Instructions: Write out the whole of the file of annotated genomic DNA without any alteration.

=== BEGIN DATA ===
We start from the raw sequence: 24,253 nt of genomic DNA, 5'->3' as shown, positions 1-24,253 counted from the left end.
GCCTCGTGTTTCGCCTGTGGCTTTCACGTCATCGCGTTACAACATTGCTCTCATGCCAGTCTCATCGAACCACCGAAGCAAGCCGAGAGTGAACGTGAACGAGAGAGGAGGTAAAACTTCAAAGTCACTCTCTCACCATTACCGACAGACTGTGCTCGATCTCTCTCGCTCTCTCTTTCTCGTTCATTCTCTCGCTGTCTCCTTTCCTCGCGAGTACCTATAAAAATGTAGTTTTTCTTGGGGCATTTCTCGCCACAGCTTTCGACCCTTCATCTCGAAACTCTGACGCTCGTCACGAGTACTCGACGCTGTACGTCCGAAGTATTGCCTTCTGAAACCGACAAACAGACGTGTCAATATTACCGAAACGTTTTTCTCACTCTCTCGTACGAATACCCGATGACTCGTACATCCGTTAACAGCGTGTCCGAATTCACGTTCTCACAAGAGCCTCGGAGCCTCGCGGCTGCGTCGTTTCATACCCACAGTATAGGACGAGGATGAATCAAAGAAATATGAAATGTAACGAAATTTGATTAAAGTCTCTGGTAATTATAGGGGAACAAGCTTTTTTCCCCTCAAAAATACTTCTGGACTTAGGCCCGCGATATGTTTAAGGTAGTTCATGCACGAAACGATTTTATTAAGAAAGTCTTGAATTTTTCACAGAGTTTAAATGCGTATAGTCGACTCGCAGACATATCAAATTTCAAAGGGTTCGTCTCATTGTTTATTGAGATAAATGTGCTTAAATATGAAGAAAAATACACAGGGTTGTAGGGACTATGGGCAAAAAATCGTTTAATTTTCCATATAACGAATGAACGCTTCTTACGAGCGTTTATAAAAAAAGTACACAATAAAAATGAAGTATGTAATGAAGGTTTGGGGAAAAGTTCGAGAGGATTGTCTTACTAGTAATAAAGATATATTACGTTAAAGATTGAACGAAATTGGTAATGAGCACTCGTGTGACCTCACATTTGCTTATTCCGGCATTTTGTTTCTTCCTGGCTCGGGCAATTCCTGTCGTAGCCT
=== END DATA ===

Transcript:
We start from the raw sequence: 24,253 nt of genomic DNA, 5'->3' as shown, positions 1-24,253 counted from the left end.
GCCTCGTGTTTCGCCTGTGGCTTTCACGTCATCGCGTTACAACATTGCTCTCATGCCAGTCTCATCGAACCACCGAAGCAAGCCGAGAGTGAACGTGAACGAGAGAGGAGGTAAAACTTCAAAGTCACTCTCTCACCATTACCGACAGACTGTGCTCGATCTCTCTCGCTCTCTCTTTCTCGTTCATTCTCTCGCTGTCTCCTTTCCTCGCGAGTACCTATAAAAATGTAGTTTTTCTTGGGGCATTTCTCGCCACAGCTTTCGACCCTTCATCTCGAAACTCTGACGCTCGTCACGAGTACTCGACGCTGTACGTCCGAAGTATTGCCTTCTGAAACCGACAAACAGACGTGTCAATATTACCGAAACGTTTTTCTCACTCTCTCGTACGAATACCCGATGACTCGTACATCCGTTAACAGCGTGTCCGAATTCACGTTCTCACAAGAGCCTCGGAGCCTCGCGGCTGCGTCGTTTCATACCCACAGTATAGGACGAGGATGAATCAAAGAAATATGAAATGTAACGAAATTTGATTAAAGTCTCTGGTAATTATAGGGGAACAAGCTTTTTTCCCCTCAAAAATACTTCTGGACTTAGGCCCGCGATATGTTTAAGGTAGTTCATGCACGAAACGATTTTATTAAGAAAGTCTTGAATTTTTCACAGAGTTTAAATGCGTATAGTCGACTCGCAGACATATCAAATTTCAAAGGGTTCGTCTCATTGTTTATTGAGATAAATGTGCTTAAATATGAAGAAAAATACACAGGGTTGTAGGGACTATGGGCAAAAAATCGTTTAATTTTCCATATAACGAATGAACGCTTCTTACGAGCGTTTATAAAAAAAGTACACAATAAAAATGAAGTATGTAATGAAGGTTTGGGGAAAAGTTCGAGAGGATTGTCTTACTAGTAATAAAGATATATTACGTTAAAGATTGAACGAAATTGGTAATGAGCACTCGTGTGACCTCACATTTGCTTATTCCGGCATTTTGTTTCTTCCTGGCTCGGGCAATTCCTGTCGTAGCCT